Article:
Then my next warmer weather task is to begin dismantling the fallen fence and clearing back a bit from the well, and I think, installing a protective fence around my pricey new landscape architecture. There are deer in them thar’ woods.

It is a good thing I was raised in North West Texas: It taught me I can do anything, even survive the “slings and arrows” of Mississippi. As I have mentioned before, it is helpful to be a pronoid.

This entry was posted in Country Philosophy, Ecosystem, Family, landscape architecture, Mississippi, Texas, Young County and tagged , . Bookmark the permalink.

16 Responses to The big rock and the little rock…and Grandma’s lost rock

  1. I’m convinced you can do anything you put your mind to.

    Liked by 2 people

    • Suzassippi says:

      Thank you Anne! I always appreciate support. One of the first things I learned as a social worker is that we develop self-esteem and confidence because others esteemed us first, and then we learned to master tasks and skills and to believe in ourselves.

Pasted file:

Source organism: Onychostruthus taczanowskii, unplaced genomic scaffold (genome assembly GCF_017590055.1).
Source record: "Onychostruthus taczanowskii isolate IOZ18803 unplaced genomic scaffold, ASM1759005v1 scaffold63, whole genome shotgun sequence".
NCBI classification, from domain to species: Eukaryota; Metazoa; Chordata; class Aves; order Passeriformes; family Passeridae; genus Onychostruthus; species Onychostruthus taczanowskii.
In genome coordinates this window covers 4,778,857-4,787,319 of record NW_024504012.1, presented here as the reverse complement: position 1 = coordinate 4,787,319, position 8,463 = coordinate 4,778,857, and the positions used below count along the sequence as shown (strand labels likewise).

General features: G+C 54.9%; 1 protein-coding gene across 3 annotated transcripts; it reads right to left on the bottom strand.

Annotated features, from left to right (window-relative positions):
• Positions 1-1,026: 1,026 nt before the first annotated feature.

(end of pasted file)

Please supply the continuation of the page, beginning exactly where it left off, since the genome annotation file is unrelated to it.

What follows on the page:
Like

  2. Betty says:

    I am glad Grandma’s rock is found. Sounds like things are really moving along there – including big rocks!

    Liked by 1 person

    • Suzassippi says:

      Thank you, Betty! Indeed, finding Grandma’s rock was an unexpected present! We are moving along, and I am so grateful for all the women and men who have helped make this happen, big rocks, little rocks, or no rocks, and not rocking the hillside boat unless necessary.

      Liked by 1 person

  3. peggy says:

    Such a busy place at your house. So glad you found Grandma’s rock. .

    Liked by 1 person

  4. I think that each rock should have a real name, it might be easier to keep them in line…

    Liked by 1 person

  5. Decorating with rocks is a trend I can get behind!

    Liked by 1 person

    • Suzassippi says:

      I would love it if I could have some of the big rocks from my Papa’s farm–they have such great memories from my childhood. Instead, I settle for the ones I can find here and there that I can pick up and carry. I just really like rocks!

      Like

  6. Beth says: